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38,000-year-old pointillism rock art found in France

In just the last decade, archaeologist Randall White and his colleagues have grown the inventory of known ancient art in southwestern France by 40 percent.

By
Brooks Hays
Scientists in France have discovered ancient pointillist engravings representing both a wild cow and a wooly mammoth. The engravings were made more than 35,000 years ago. Photo by R. Bourrillon
Scientists in France have discovered ancient pointillist engravings representing both a wild cow and a wooly mammoth. The engravings were made more than 35,000 years ago. Photo by R. Bourrillon

Feb. 24 (UPI) -- Newly discovered rock art in France suggests the origins pointillism, the painting technique made popular by Georges Seurat and Vincent Van Gogh, can be traced back more than 35,000 years to the Upper Paleolithic.

Most art historians date the birth of pointillist techniques to the 1880s, but 16 engraved limestone blocks in France's Vézère Valley suggest the technique was being used by early humans 38,000 years ago.

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"We're quite familiar with the techniques of these modern artists," lead researcher Randall White, an anthropologist at New York University, said in a news release. "But now we can confirm this form of image-making was already being practiced by Europe's earliest human culture, the Aurignacian."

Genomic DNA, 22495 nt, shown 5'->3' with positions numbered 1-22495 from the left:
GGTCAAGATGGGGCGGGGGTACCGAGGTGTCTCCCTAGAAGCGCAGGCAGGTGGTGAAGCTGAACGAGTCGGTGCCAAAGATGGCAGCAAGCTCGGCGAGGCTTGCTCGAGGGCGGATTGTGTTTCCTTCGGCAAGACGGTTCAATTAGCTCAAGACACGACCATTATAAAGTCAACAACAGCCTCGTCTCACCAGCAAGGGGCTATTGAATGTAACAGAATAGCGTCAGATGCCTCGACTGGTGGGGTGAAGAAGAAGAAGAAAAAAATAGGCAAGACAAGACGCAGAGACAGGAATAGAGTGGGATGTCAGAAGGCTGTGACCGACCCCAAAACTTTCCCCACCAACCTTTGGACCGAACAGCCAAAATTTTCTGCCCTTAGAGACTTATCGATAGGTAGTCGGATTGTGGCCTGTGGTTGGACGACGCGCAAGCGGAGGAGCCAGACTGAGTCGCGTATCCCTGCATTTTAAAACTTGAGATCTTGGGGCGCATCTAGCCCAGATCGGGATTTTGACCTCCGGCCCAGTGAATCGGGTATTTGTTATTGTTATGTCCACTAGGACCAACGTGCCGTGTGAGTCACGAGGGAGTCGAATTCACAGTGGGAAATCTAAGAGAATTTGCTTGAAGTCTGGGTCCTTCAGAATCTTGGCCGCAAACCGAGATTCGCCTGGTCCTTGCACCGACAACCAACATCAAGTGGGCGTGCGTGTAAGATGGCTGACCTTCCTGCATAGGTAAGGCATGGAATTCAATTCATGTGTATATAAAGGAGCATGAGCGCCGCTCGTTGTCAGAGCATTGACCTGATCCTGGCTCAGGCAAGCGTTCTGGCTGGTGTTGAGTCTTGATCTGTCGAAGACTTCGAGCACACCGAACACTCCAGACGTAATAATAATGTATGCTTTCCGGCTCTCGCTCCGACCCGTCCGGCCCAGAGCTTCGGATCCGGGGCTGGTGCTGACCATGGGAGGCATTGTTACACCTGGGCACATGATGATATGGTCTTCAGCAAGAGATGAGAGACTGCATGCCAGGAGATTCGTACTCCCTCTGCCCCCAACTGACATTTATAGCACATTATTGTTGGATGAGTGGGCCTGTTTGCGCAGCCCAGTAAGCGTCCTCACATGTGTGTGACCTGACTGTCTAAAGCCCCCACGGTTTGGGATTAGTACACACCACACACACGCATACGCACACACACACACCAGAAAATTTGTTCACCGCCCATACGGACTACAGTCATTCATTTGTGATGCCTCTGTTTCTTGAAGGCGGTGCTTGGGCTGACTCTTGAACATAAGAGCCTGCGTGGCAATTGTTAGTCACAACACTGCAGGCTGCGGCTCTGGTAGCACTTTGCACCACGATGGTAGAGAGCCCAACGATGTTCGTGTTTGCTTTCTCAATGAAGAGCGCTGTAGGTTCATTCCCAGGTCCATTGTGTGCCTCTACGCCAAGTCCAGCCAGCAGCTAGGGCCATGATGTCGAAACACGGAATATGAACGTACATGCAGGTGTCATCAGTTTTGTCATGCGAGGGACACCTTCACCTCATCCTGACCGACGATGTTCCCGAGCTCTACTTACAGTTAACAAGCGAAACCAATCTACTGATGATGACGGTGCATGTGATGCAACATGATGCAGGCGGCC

The newly discovered artworks include a pointillist representation of a wooly mammoth. They were discovered at Abri Cellier, a site that has previously yielded ancient Aurignacian art.

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Prior to the latest discovery, White's team unearthed a pointillist limestone engraving representing an aurochs, or wild cow.

Researchers previously found a pointillist rhinoceros on the wall of the France's Grotte Chauvet caves France. The rhino was formed by dots painted onto the hand of an early human, which was then pressed against the rock.

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In just the last decade, White and his colleagues have grown the inventory of known ancient art in southwestern France by 40 percent.

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The newly unearthed limestone block engravings were described this week in the journal Quaternary International.

Both the wild cow and wooly mammoth are formed by patterned indentations in the limestone rock. The limestone slabs, now fragmented, once formed a rock overhang used by early humans as shelter.

"It's almost digital in its nature," White told The Independent. "Why this fixation on dots? I'll admit it's a puzzle. It's not exactly pointillism but the principle is there, the construction of a form out of pixels."

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